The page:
Play Live Radio
Next Up:
0:00 0:00
Available On Air Stations

Cincinnati Could Ban Forced Gender Identity Change Efforts For Teenagers

Cincinnati could soon ban health professionals from trying to change a person's sexual orientation or gender identity.  It is known as reparative or conversion therapy and is typically targeted toward lesbian, gay, bisexual or transgender (LGBT) teenagers.  

“The Council finds that being lesbian, gay, bisexual or transgender is not a disease, disorder, illness, deficiency, or shortcoming; and that research has demonstrated sexual orientation change efforts can pose critical health risks to lesbian, gay, bisexual or transgender persons,” the proposed city ordinance says.

It also states no mental health professional “shall engage, within the geographic boundaries of the City of Cincinnati, in sexual orientation or gender identity change efforts with a minor, without regard to whether the mental health professional is compensated or receives any form of remuneration for his or her services.”

The city's ban on the therapy would carry a civil fine of $200.  

Resident Rachel Traxel had experience with it in California.

“I worked all the time with youth that were really harmed by this therapy,” Traxel said.  “And I will not call it reparative therapy because there’s nothing to be repaired.  These kids are not broken, they don’t need this therapy.”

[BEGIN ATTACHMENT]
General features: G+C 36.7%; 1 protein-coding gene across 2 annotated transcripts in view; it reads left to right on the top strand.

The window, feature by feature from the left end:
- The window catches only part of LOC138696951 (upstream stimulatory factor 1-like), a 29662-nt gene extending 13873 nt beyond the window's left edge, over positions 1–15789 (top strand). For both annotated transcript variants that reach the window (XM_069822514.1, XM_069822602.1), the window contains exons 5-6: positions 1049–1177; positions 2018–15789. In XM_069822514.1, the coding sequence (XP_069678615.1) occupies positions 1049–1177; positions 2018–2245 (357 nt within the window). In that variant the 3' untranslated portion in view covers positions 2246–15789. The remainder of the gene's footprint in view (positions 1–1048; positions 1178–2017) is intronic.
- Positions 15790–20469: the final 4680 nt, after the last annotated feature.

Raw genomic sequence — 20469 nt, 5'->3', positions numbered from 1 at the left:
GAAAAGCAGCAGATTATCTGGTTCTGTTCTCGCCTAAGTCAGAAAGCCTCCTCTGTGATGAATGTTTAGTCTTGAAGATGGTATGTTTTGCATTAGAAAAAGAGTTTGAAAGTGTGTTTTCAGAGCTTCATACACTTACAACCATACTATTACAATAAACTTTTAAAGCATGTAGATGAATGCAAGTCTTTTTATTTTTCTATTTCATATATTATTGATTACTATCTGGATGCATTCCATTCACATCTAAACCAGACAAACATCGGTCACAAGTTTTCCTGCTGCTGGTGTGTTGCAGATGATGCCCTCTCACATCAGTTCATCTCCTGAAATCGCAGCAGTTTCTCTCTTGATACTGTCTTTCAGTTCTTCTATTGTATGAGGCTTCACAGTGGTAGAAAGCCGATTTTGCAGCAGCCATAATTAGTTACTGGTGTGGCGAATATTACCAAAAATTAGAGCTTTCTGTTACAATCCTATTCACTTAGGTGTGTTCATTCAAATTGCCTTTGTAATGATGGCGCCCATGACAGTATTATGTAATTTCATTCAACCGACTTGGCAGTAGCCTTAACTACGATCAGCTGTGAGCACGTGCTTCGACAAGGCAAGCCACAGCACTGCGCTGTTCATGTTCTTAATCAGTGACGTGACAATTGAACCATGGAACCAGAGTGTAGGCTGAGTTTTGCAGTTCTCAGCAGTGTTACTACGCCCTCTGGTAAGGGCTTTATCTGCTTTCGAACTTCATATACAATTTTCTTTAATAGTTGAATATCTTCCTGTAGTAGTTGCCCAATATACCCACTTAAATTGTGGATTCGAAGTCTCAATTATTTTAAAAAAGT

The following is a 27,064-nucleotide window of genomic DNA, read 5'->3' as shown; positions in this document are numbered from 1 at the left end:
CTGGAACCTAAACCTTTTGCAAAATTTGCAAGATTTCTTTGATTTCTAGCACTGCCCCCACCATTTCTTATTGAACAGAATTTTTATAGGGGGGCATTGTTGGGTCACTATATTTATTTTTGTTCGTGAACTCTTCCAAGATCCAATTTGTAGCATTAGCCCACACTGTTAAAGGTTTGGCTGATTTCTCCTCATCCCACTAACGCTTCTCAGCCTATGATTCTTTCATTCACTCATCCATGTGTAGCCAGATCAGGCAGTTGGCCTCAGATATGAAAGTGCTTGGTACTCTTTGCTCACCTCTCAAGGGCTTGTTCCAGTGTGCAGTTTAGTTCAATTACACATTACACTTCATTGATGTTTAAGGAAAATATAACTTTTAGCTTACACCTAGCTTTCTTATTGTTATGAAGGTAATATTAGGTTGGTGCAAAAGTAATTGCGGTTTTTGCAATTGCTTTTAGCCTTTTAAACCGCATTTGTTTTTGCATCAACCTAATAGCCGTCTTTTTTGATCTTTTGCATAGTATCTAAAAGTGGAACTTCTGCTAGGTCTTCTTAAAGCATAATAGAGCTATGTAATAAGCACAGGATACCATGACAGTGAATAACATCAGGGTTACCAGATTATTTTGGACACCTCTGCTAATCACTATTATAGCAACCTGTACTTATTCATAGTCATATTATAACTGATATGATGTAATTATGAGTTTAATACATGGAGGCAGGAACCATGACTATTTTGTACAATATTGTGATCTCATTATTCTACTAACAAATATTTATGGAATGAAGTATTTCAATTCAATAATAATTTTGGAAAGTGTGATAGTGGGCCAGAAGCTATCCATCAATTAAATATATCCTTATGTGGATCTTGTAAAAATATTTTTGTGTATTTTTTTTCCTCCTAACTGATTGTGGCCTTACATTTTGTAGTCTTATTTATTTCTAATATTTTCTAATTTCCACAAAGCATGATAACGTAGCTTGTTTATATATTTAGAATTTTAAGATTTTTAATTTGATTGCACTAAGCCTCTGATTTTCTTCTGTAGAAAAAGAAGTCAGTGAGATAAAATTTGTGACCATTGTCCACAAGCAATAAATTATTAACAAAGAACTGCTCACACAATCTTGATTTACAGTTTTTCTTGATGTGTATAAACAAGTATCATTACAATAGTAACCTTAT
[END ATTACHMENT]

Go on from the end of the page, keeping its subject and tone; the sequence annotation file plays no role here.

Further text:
The Budget and Finance Committee approved the issue Monday by a 7-2 vote.  Council Member Chris Seelbach introduced the issue.

“I’m asking you today to make the lives of gay and lesbian young people mean something,” Seelbach said.  “This is something we can do.  This is not symbolic, this is not something you can explain by politics or being a Republican or Democrat, this is do you support LGBT young people or not?  It’s as simple as that.”

Numerous organizations say such effort pose critical health risks to LGBT people.

Jay Hanselman brings more than 10 years experience as a news anchor and reporter to 91.7 WVXU. He came to WVXU from WNKU, where he hosted the local broadcast of All Things Considered. Hanselman has been recognized for his reporting by the Kentucky AP Broadcasters Association, the Ohio Society of Professional Journalists, and the Ohio AP Broadcasters.